Secondhand Lions

My wife and I went to see this film last Wednesday, but I wanted to wait until I had a chance to peruse the “critical” reviews before I opined myself. The critics were, as I suspected, critical. Most were pretty mild, objecting to Haley Joel Osmet’s performance (which I considered excellent) or script weakness (“…those who can’t teach, criticise.”) but some, unsurprisingly, were just WAY off the mark.

Warning: This contains spoilers, so if you haven’t seen the film, STOP READING NOW

Consider, for example, Wesley Morris’s Boston Globe review:

The film reenacts these episodes as cartoonish cliffhangers, with a young Hub and Garth foiling anonymous but craven Moroccans. Written and directed by Tim McCanlies, “Secondhand Lions” is made from a child’s perspective, but its point of view has a glass eye. While handsome Americans come to the rescue of a beautiful Moroccan damsel, the Moroccan men are presented as swarthy caricatures of Arab danger.

That’s uncomfortably retrograde. Fine, the flashbacks are set in the silent era, but must the movie’s mind-set follow suit? Kids might not ask if all Arabs clean their teeth with machetes, but it’s a parent’s duty to inform them that given the option most would probably choose a toothbrush. The movie tries to clear things up with a conversation in the final minutes that involves Josh Lucas playing a grown-up Walter, but it’s the images that linger.

In your mind maybe. Uh, Wesley? The story is being told to a fifteen year-old boy. Those images are IN HIS HEAD. You expect anything other than cartoonish stereotypes? Wesley’s problem is that this piece isn’t PC enough for him.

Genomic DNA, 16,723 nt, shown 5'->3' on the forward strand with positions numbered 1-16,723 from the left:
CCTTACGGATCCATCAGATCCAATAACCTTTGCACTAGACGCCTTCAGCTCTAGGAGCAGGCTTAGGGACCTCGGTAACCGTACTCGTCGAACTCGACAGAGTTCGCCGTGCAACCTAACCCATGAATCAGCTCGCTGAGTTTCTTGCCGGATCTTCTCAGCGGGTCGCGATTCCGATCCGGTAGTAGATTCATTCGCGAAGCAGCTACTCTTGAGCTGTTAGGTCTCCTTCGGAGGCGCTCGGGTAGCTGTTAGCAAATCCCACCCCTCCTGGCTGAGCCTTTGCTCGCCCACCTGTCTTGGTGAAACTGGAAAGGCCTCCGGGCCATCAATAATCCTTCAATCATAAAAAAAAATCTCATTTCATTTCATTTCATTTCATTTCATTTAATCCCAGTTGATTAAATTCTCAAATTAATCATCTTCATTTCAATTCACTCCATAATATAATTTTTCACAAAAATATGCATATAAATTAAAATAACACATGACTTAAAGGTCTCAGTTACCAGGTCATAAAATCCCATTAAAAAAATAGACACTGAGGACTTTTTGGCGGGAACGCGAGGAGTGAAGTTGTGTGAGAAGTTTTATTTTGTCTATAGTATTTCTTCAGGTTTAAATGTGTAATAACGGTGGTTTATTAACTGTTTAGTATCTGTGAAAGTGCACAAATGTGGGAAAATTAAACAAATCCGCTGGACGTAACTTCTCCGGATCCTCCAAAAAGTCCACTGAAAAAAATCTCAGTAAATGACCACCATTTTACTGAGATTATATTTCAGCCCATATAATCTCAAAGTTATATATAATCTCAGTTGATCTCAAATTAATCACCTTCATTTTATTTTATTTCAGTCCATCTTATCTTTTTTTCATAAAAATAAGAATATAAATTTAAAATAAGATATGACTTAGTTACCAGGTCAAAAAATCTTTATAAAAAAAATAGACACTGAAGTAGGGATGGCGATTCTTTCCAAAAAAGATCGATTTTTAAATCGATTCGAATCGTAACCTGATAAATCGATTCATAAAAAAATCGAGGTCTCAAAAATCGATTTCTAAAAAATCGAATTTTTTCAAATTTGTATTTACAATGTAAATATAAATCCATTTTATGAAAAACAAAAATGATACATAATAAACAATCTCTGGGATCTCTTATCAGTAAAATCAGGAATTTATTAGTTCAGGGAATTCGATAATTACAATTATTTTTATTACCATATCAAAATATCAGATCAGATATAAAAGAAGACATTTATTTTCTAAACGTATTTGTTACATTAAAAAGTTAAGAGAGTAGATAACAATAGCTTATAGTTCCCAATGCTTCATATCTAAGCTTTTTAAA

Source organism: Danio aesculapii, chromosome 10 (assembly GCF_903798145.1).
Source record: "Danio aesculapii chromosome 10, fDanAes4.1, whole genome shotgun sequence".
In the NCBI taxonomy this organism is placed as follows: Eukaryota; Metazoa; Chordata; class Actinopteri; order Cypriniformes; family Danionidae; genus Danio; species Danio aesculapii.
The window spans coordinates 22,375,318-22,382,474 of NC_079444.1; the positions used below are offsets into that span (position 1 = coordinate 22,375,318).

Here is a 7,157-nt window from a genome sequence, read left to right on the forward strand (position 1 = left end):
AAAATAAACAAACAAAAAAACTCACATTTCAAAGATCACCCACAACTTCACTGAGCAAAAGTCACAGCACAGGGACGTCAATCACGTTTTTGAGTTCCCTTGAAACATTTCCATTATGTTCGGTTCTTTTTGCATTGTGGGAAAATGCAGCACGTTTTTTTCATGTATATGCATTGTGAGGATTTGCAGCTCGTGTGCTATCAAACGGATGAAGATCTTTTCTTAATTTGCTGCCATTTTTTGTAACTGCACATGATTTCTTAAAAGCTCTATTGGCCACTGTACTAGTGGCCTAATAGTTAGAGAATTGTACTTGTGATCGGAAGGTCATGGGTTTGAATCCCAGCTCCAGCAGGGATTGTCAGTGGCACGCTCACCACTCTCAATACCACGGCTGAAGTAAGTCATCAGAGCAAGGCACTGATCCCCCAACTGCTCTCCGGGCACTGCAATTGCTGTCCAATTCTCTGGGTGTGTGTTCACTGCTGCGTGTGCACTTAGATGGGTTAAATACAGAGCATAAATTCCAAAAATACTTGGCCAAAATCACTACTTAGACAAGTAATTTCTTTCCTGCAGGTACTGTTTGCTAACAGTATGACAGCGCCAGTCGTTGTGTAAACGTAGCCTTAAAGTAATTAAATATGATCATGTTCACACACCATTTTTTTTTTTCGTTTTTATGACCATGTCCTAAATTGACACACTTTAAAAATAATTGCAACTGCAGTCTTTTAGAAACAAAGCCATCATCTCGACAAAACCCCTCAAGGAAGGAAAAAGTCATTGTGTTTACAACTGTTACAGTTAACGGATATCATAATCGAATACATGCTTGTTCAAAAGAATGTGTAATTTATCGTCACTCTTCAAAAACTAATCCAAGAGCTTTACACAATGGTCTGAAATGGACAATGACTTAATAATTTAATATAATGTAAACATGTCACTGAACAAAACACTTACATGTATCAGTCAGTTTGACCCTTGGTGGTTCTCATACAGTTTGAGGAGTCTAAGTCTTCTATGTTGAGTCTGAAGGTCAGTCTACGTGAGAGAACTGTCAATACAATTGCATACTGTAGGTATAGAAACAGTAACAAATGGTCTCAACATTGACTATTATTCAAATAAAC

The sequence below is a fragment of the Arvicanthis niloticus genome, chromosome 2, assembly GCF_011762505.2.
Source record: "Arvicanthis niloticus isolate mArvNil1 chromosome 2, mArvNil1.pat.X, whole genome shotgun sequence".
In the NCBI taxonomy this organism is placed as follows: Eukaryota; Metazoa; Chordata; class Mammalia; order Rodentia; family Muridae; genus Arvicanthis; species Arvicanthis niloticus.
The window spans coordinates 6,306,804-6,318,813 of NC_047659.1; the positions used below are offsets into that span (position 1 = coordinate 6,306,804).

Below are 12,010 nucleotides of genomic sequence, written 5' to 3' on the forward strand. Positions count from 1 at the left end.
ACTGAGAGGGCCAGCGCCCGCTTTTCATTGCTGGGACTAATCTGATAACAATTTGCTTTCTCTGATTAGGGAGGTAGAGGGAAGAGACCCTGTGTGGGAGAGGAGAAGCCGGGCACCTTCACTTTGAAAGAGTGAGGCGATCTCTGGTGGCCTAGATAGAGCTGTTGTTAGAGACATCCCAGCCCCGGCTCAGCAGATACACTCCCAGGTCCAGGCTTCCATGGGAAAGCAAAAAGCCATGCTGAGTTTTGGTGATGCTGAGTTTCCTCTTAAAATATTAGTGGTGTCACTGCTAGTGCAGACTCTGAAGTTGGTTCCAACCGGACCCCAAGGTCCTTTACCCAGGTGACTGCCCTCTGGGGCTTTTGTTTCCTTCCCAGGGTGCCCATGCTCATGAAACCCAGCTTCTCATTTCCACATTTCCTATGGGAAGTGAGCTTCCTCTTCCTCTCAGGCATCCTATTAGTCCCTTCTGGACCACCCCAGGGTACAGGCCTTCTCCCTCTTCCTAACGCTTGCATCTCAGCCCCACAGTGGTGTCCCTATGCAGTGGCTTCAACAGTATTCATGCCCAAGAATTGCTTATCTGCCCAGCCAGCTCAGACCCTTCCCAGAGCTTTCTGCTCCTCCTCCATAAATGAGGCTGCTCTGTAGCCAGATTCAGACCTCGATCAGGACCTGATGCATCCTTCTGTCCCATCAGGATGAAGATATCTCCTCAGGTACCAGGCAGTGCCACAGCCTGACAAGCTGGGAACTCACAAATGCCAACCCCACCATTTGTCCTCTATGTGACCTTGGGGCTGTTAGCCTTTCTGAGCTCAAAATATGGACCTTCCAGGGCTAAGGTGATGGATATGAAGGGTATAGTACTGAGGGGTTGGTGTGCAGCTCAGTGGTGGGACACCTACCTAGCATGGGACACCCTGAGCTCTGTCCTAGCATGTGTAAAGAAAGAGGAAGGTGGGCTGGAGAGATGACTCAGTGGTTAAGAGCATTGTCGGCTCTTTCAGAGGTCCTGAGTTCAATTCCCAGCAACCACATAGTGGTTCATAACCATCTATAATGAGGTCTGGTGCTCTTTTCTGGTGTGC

Steven D. Greydanus of said this:

There’s a key scene in Lions in which Walter tells Uncle Hub that he doesn’t know what to believe any more and wants the truth. Here is Uncle Hub’s regrettably quotable response: “If you want to believe in something, then believe in it! Just because something isn’t true, that’s no reason you can’t believe in it!” Uncle Hub then goes on to list some ideals he thinks are worth believing in whether they’re true or not: that honor and virtue, not money and power, are what really matter; that good always triumphs over evil; that true love never dies.

Now, the fact is that there is truth to all these propositions, depending on how they are understood. I can even appreciate, in a sense, someone like Uncle Hub having the will to recognize the value of these ideals despite not being in an epistemological position to affirm their truth.

Nevertheless, expressed this way, this is bogus sentimentality, not belief or faith — and this notion casts a long shadow over the rest of the film. Even a revelation that goes some way toward mitigating potentially problematic implications in this regard feels less than entirely earned, like more sentimentality on the part of the filmmaker. Like Hub, McCanlies’s heart is in the right place, but his head could use a little straightening out.

Earth to Greydanus: That was Hub explaining the “Hub Philosophy of Life,” not the Greydanus philosophy of life. I didn’t expect the man to be Plato, and the movie wasn’t about the “rightness” of the way Hub and Garth lead their lives.

The one thing I was surprised to see was no mass condemnation of the massive use of firearms in the film – especially the scene where Haley Joel Osmet’s character is in the cornfield with the lion, and Hub, Garth, four teenaged boys, and the despised relatives – including the children – all come out of the house armed to the teeth to “save” him.

Anyway, I greatly enjoyed the film but will admit that it was not as good as it might have been. Highly recommended, though. Especially if you’ve never gone fishing with a 12-gauge.

(Disclosure: I worked in a movie theater in high school, and ever since I’ve really enjoyed the movies and the big-screen theater experience. Consequently, I see probably thirty or so first-run movies a year, and go to enjoy them not criticise them.)

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